As you, of all people, would know, I’ve never been a jotter downer of my own thoughts. In fact, I’ve always considered that practice to be an extremely dangerous undertaking. Entries in any diary of mine were confined to comments on the weather and my social calendar. Never would I venture into the maelstrom of human relationships, for fear that people would find out that the sweet, eager to please teenager that they knew was really a hard and critical bitch. Inevitably, lacking any form of juicy content or gossip, gaps in my diary started to appear. Just the odd day to begin with, but then a week here and a week there until the whole enterprise was finally abandoned.
With Social Media, my dear diary, we do not have to fear that our innermost thoughts will be discovered by nosy Parkers who ought to know better than snoop into people’s personal belongings. (Don’t they know they will never read anything good about themselves? It’s just as bad as eaves-dropping.) No, indeed, on Social Media, we put our best foot forward, create a dynamic and cool elevator statement and try to show, in comments, pictures and memes, that we have been most places, done most things, know most stuff, but still have a very cool bucket list. (A week in Antarctica, swimming with sharks, base-jumping.) Our status is important and people need to care if we change it. God forbid our external image and banal postings could be ignored.
It’s not that I don’t do Social Media. I have all the accounts. I just don’t find them interesting enough to write about. I could go so far as to say that I love Pinterest! It’s like having your own unlimited credit card to collect everything you like from around the net and juxtapose them in a very pleasing manner. It’s vicarious retail therapy, and it can be addictive. It has a creative and artistic appeal that other Social Media sites don’t have. But I can’t say I feel in any way connected to my Pinterest pinners.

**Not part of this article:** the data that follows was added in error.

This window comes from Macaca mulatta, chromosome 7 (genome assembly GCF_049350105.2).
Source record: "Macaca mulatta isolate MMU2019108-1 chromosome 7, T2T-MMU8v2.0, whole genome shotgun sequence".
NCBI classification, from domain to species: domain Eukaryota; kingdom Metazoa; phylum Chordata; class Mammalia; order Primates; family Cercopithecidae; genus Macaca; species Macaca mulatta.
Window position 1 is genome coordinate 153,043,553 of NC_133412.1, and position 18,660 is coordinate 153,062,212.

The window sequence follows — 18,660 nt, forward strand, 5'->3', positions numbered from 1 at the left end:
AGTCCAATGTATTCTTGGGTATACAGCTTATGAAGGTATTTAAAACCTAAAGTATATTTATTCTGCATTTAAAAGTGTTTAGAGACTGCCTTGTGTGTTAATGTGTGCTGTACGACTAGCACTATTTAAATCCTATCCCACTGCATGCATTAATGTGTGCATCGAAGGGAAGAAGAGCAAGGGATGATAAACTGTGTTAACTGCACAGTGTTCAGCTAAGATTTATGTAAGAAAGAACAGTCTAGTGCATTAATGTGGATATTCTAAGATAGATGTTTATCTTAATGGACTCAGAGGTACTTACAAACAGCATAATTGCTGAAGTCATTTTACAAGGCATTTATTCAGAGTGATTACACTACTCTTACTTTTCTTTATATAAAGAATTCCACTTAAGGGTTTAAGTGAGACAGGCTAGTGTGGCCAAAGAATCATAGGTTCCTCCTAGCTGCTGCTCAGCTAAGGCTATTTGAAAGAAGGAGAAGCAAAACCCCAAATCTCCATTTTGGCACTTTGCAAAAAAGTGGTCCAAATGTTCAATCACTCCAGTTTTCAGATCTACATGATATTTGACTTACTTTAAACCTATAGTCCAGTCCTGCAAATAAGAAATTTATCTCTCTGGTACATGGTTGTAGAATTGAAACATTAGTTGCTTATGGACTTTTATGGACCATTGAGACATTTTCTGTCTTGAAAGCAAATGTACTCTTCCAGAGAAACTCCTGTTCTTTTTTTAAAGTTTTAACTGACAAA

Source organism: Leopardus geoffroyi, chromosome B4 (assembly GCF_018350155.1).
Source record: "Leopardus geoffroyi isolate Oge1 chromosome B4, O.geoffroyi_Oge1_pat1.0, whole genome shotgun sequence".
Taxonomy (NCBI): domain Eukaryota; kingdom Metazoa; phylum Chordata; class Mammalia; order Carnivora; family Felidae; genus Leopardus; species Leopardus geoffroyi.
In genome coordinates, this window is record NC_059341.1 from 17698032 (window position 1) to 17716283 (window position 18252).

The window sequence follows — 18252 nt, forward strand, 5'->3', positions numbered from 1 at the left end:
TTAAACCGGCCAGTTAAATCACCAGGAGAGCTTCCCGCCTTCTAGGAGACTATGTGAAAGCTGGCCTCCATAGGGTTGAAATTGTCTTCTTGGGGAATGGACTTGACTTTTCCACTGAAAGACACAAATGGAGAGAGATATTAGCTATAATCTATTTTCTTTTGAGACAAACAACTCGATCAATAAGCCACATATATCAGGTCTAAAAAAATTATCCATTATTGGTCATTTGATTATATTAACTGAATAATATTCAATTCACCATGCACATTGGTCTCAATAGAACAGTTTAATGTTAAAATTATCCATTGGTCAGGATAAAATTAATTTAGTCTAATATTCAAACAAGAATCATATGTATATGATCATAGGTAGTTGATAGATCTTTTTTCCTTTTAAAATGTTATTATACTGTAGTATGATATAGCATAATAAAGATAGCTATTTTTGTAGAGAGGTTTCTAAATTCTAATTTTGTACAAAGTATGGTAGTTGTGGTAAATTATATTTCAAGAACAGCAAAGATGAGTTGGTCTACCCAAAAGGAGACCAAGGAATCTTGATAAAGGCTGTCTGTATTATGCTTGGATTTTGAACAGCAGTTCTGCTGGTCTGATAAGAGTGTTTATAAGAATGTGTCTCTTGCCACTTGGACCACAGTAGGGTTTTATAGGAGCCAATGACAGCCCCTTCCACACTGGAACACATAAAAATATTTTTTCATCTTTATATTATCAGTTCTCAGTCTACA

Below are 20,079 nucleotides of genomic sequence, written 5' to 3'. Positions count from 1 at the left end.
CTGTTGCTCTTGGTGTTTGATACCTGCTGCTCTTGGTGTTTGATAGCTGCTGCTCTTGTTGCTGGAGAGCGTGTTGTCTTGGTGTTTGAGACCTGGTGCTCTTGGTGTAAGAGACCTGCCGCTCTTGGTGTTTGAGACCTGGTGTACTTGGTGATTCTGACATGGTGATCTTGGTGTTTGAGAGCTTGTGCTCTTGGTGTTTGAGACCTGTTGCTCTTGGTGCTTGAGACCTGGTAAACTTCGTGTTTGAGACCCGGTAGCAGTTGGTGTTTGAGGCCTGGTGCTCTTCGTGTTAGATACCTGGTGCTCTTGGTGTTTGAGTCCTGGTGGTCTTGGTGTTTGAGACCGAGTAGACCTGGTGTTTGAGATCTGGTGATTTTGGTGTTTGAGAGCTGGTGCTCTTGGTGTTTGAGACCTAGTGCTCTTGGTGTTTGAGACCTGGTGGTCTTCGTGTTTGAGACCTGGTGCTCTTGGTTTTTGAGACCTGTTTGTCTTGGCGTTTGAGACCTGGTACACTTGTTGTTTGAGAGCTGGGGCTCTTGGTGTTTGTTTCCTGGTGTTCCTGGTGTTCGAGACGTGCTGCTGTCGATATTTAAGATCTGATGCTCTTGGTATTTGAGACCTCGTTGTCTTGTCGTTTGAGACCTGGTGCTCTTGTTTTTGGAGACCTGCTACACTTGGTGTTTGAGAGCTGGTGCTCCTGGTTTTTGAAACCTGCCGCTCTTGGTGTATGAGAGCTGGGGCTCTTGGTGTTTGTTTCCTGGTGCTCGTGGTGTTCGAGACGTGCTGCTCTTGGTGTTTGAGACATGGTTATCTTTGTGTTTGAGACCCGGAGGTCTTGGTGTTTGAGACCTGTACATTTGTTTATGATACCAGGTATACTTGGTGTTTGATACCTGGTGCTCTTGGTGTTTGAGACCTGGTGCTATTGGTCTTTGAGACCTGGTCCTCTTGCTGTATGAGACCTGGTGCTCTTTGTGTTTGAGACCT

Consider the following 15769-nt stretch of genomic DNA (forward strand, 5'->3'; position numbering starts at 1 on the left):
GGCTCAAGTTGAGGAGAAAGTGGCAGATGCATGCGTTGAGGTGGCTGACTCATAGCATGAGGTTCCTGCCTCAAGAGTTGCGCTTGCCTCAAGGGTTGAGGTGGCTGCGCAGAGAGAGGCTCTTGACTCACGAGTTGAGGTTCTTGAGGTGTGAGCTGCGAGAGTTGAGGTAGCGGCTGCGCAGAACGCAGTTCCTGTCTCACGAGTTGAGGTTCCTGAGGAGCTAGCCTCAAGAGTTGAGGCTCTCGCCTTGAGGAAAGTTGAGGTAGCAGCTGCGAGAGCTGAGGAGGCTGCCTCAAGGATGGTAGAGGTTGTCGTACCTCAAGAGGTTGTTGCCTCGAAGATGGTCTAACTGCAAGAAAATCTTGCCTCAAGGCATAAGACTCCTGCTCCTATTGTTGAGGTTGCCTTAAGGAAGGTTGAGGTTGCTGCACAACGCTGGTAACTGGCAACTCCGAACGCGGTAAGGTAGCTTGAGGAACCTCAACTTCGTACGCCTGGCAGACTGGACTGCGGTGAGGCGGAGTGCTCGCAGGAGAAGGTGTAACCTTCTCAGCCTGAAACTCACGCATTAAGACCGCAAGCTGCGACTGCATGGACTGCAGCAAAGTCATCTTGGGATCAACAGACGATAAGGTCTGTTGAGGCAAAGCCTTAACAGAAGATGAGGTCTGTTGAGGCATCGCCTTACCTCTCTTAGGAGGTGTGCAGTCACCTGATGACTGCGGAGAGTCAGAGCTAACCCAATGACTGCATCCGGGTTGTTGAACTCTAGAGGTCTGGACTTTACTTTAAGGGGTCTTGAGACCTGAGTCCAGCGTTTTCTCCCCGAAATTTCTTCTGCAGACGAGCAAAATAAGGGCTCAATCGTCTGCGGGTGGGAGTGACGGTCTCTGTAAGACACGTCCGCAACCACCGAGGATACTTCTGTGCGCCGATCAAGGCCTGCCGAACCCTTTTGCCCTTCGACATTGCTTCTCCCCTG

And then there are the dots. Mostly red dots. You know the ones I’m talking about. They’re not just on Pinterest, they’re everywhere. There must be some deep psychology behind them which harks back to the days of our childhood, when we were learning to write and craved a gold star in our writing books. It is quite depressing to be dot-deficient. Like any child needing attention, we just cannot get enough of them. I will not be surprised if this dot-deficiency becomes a diagnosable disease. And that’s really all I have to say about Social Media, except to wonder why they all choose a dot – why not a square or a star, or a cute little cat?
So dear diary, if I am to complete the Writing 101 task for today, I am going to have to take the last resort yet again – yes, you guessed it, it’s about the things we leave behind. And dear diary, I’m sure I did leave you behind. I neglected you and abandoned you. I feel disappointed for the relative who may come across you, falling apart in some dusty basement of the future, hoping to find the key to some important question; the reason for some recently discovered family dysfunction; the source of some whispered scandal or a blow by blow account of the break-down of a certain relationship with devastating results. Only to find the fascinating information that it rained all day on Friday.
Will things be any different when the children go looking into the archives of their ancestors tweets and Facebook pages?